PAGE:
The rich tradition of 2D and 3D art history informs the visual composition, technical and aesthetic evolution of virtual reality environments. Balance, color, repetition and rhythm principles expand into new dimensions in virtual reality and require more planning, work, development time, testing, and evaluation.

In order to have a visually pleasing image the overall scale and the proportion of each element needs to be balanced. By connecting multiple elements through the same properties of color and proportions, one can effectively highlight the connective relationships. Because the human eye tends to lose concentration on details in the moving image proportionally to its speed the time-based moving image requires less detailed artwork. Looking at the fast changing images on the screen, we seek the familiar and common artistic features to understand the overall art style. Thus, each individual moving image must follow the overall style guidelines while permitting a lower level of details.

Color can be successfully used to guide the user by forcing the eye and mind to focus on a specific element, which can be placed in the environment so it contrasts in color or brightness with other elements. Color can manipulate our perception and cognition because our eyes respond to various wavelengths of light, which communicate through various nerve impulses to the brain. When we view a Hokusai woodblock of a Great Wave you are lead from the eyes to the brain in a certain direction through the dynamics of balance and appropriate amounts of positive and negative space (contrast in color, brightness, proportion, and scale), which allows our vision to flow evenly over the image. Paul Klee stated that color may be managed through a general theory of composition in the same way that sound is managed through the framework of musical theory. Therefore color can be used to influence and lead navigation of the user inside the virtual reality. The decorative patterns, bright colors, and simplified 3D shapes can enhance the intuitive navigation in virtual reality. The bright orange decorative roads painted in contrast with the dark terrain colors in Rutopia 2 guide the user in the environment. They lead to the log house where the user receives the ability to fly (Figure 5) and to the island where he can grow trees. In virtual space the element can be both static, while it waits for the user commands, and moving when it is animated through interaction. The compositional and color emphasis in the virtual environment is placed not only in three dimensions: depth, width and height, but also into a certain moment in the project timeline. This adds a need to control its impact range on a time-based sequence. This effect can be orchestrated to control the communicative power of the project and requires a variety of skills from the artist.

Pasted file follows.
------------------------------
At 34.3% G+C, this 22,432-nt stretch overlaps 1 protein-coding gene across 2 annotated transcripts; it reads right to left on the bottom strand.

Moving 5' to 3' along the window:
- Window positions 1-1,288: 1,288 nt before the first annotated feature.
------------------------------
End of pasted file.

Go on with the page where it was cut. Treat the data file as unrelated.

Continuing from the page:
Figure 5. The bright orange roads lead the user in Rutopia 2.

Our visual system is capable of achieving sharp focus in approximately a 2 degree arc of vision and a moderately sharp focus in an approximately a 10 degree arc of vision. Beyond that, vision is very sensitive to motion and can discriminate light from dark but has a much lower visual acuity. Thus traditional artworks, such as sculptures and paintings, can be completely inside the sharp focus of vision when we direct an eye on it, the focus is objective and depends on the user’s gaze. In immersed virtual environment; however, the single user is not able to see the whole environment around him with sharp focus, so the focus is subjective and depends on the direction of the gaze of each individual user. Virtual reality artists can use those characteristics to avoid rendering unnecessary level of details, increase efficiency of the application, and to manipulate user’s field of vision. 

Gestalt theory of perception in psychology states that humans tend to seek consistencies among visual elements, which helps to comprehend and interpret sensory information. Since our learning of the new depends on recognition of familiar patterns, artists until the last century used recognizable patterns through the visible appearance of things such as natural elements and human body to expressively communicate ideas. The greater potential of aesthetics in virtual reality is not only to visualize the objective similarities and recreate photorealistic effects, but also to provide interactive activities to discover the meanings of the artistic concepts. Virtual reality can embody an authentic aesthetic experience, sense of “place”, unveil metaphorical meanings and manage feelings, emotions and perceptions to communicate conceptual context. It provides a unique means to highlight and reveal the cause and effect relationships between meaning and the interaction necessary for deeper comprehension. This user-centered approach controls a user's engagement. Through navigation, interaction and user involvement virtual reality can enhance the meaning of the experience, and foster discovery through exploration and sense of presence. In a networked situation visitors can communicate with each other and collaborate on the discovery of metaphors associated with the concept of a project. Another new requirement for a new aesthetic is based upon their physical and psychological influence on the human body inside the virtual reality world. Body movement in the immersive environment can extend to the exploration of design in a more imaginative, unconventional and emotional way.


Daria Tsoupikova: Rutopia 2

Sound by Julien Soleilhac